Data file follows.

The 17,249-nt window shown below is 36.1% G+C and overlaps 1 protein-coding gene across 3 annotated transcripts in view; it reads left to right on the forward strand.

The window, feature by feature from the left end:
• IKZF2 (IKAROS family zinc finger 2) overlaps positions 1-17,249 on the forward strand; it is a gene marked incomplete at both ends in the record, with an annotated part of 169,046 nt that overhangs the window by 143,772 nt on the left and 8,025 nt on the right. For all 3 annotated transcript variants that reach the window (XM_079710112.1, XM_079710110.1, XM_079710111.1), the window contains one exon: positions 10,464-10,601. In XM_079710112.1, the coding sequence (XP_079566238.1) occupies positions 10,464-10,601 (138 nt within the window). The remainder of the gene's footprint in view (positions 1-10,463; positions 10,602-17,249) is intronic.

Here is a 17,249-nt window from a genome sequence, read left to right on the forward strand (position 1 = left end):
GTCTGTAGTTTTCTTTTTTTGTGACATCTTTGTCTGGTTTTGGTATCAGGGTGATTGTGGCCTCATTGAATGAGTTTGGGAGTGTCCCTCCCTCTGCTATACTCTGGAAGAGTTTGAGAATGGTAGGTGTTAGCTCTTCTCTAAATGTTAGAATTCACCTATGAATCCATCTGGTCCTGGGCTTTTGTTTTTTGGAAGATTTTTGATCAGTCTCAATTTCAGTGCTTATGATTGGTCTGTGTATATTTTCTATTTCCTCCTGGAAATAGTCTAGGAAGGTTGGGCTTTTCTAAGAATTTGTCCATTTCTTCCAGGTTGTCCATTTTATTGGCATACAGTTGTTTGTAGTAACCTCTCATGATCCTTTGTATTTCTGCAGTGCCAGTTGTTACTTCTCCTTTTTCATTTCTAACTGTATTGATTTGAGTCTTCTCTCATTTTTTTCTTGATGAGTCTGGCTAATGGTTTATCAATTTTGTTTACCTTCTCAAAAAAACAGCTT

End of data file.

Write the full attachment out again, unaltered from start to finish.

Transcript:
The 17,249-nt window shown below is 36.1% G+C and overlaps 1 protein-coding gene across 3 annotated transcripts in view; it reads left to right on the forward strand.

The window, feature by feature from the left end:
• IKZF2 (IKAROS family zinc finger 2) overlaps positions 1-17,249 on the forward strand; it is a gene marked incomplete at both ends in the record, with an annotated part of 169,046 nt that overhangs the window by 143,772 nt on the left and 8,025 nt on the right. For all 3 annotated transcript variants that reach the window (XM_079710112.1, XM_079710110.1, XM_079710111.1), the window contains one exon: positions 10,464-10,601. In XM_079710112.1, the coding sequence (XP_079566238.1) occupies positions 10,464-10,601 (138 nt within the window). The remainder of the gene's footprint in view (positions 1-10,463; positions 10,602-17,249) is intronic.

Here is a 17,249-nt window from a genome sequence, read left to right on the forward strand (position 1 = left end):
GTCTGTAGTTTTCTTTTTTTGTGACATCTTTGTCTGGTTTTGGTATCAGGGTGATTGTGGCCTCATTGAATGAGTTTGGGAGTGTCCCTCCCTCTGCTATACTCTGGAAGAGTTTGAGAATGGTAGGTGTTAGCTCTTCTCTAAATGTTAGAATTCACCTATGAATCCATCTGGTCCTGGGCTTTTGTTTTTTGGAAGATTTTTGATCAGTCTCAATTTCAGTGCTTATGATTGGTCTGTGTATATTTTCTATTTCCTCCTGGAAATAGTCTAGGAAGGTTGGGCTTTTCTAAGAATTTGTCCATTTCTTCCAGGTTGTCCATTTTATTGGCATACAGTTGTTTGTAGTAACCTCTCATGATCCTTTGTATTTCTGCAGTGCCAGTTGTTACTTCTCCTTTTTCATTTCTAACTGTATTGATTTGAGTCTTCTCTCATTTTTTTCTTGATGAGTCTGGCTAATGGTTTATCAATTTTGTTTACCTTCTCAAAAAAACAGCTT